Newen Afrobeat & Lido Pimienta - “Grietas”

Chilean ensemble Newen Afrobeat offers a taste of their forthcoming album with “Grietas.” The single is a fiery dose of swirling rhythms and stacks of bustling percussion set in motion by lyrical themes of ecological justice. Colombian-Canadian singer and songwriter Lido Pimienta swoops in for an energizing verse that taps into spirituality and environmental connectedness. – Nayeli Portillo

That Mexican OT - “Cowboy in New York”

The Texan native That Mexican OT – or Virgil René Gazca – is making waves in the Latine rap space. In “Cowboy in New York,” his signature deep, hoarse voice is backed by mesmerizing, menacing piano keys. At the same time, the Mexican-American rapper drops verses about missing his late mother, smacking haters, and the joys of smoking cannabis all in less than three minutes, taking us on a lyrical journey from start to finish. Representing a different face of Latine music, the emerging artist is currently promoting his recent album Lonestar Luchador, which peaked at No. 59 on Billboard’s Top 200 chart. – Jeanette Hernandez

Xavi, Tony Aguirre - “Modo DND” 

19-year-old rising star Xavi is back with possibly his most real track yet while teaming up with corrido singer Tony Aguirre. Referencing do not disturb mode, “Modo DND” is a self-written sierreño song about having tunnel vision on your goals and not wanting to get distracted. Xavi’s recent singles have racked up millions of streams, so it’s fair to say that “Modo DND” will soon join the club. We can only assume that we’re on DND now, given the fact that Xavi is in the studio cooking up more music as we speak. — Chelsea Quezada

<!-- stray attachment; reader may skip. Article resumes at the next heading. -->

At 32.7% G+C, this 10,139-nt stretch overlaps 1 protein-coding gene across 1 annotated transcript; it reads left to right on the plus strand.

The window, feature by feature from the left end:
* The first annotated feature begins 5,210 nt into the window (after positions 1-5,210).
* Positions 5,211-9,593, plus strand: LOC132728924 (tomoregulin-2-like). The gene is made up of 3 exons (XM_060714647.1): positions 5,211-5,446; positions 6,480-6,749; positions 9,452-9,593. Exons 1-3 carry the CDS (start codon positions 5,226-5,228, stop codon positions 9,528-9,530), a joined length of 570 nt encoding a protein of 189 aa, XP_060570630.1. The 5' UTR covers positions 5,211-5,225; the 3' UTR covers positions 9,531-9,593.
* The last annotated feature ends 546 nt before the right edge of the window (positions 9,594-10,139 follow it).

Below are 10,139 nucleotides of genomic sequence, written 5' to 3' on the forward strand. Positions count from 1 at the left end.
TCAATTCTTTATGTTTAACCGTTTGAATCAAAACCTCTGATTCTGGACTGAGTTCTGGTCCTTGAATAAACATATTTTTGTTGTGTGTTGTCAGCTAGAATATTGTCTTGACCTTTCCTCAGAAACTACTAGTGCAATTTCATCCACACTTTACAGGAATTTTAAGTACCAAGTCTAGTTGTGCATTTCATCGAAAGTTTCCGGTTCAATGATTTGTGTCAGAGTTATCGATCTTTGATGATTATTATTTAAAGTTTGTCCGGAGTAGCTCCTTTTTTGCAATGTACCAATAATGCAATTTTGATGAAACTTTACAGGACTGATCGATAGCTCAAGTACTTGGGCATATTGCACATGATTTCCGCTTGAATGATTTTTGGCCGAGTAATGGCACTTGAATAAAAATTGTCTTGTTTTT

Jaloo - “Ah!”

From Belém, Brasil, Jaloo considers the songs on Mau, her third full-length, the most daring music she’s ever done. And with the album track “Ah!” as an example, we have to agree. For this song, she blends hyperpop aesthetics and funk carioca rhythmic patterns, using only a handful of elements and her voice to create an enormous jam. Front and center, we find Jaloo feeling herself in a dimly lit room, wondering why her lover isn’t picking up the phone when she needs them to quench her thirst, as she shows herself at her most seductive. – Cheky

Montañera - “Santa Mar”